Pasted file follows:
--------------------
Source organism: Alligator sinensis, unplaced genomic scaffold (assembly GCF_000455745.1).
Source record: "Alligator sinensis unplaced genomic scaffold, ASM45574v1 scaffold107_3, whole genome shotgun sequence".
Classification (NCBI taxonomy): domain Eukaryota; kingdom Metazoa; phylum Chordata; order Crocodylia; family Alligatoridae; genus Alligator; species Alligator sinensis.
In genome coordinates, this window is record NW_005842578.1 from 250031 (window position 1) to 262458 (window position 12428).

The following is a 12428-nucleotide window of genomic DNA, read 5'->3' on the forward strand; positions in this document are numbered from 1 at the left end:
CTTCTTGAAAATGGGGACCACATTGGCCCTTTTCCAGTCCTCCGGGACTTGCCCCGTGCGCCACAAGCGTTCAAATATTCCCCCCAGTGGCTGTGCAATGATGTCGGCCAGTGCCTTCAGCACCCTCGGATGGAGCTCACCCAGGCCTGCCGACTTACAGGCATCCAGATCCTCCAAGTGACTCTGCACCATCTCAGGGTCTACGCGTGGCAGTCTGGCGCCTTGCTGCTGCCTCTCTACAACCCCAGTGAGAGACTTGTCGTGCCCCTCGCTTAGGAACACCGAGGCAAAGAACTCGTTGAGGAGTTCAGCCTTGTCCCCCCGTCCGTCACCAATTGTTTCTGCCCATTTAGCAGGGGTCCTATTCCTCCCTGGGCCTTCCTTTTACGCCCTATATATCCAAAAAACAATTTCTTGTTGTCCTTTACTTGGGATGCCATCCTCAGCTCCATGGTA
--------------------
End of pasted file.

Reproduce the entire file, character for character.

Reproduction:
Source organism: Alligator sinensis, unplaced genomic scaffold (assembly GCF_000455745.1).
Source record: "Alligator sinensis unplaced genomic scaffold, ASM45574v1 scaffold107_3, whole genome shotgun sequence".
Classification (NCBI taxonomy): domain Eukaryota; kingdom Metazoa; phylum Chordata; order Crocodylia; family Alligatoridae; genus Alligator; species Alligator sinensis.
In genome coordinates, this window is record NW_005842578.1 from 250031 (window position 1) to 262458 (window position 12428).

The following is a 12428-nucleotide window of genomic DNA, read 5'->3' on the forward strand; positions in this document are numbered from 1 at the left end:
CTTCTTGAAAATGGGGACCACATTGGCCCTTTTCCAGTCCTCCGGGACTTGCCCCGTGCGCCACAAGCGTTCAAATATTCCCCCCAGTGGCTGTGCAATGATGTCGGCCAGTGCCTTCAGCACCCTCGGATGGAGCTCACCCAGGCCTGCCGACTTACAGGCATCCAGATCCTCCAAGTGACTCTGCACCATCTCAGGGTCTACGCGTGGCAGTCTGGCGCCTTGCTGCTGCCTCTCTACAACCCCAGTGAGAGACTTGTCGTGCCCCTCGCTTAGGAACACCGAGGCAAAGAACTCGTTGAGGAGTTCAGCCTTGTCCCCCCGTCCGTCACCAATTGTTTCTGCCCATTTAGCAGGGGTCCTATTCCTCCCTGGGCCTTCCTTTTACGCCCTATATATCCAAAAAACAATTTCTTGTTGTCCTTTACTTGGGATGCCATCCTCAGCTCCATGGTA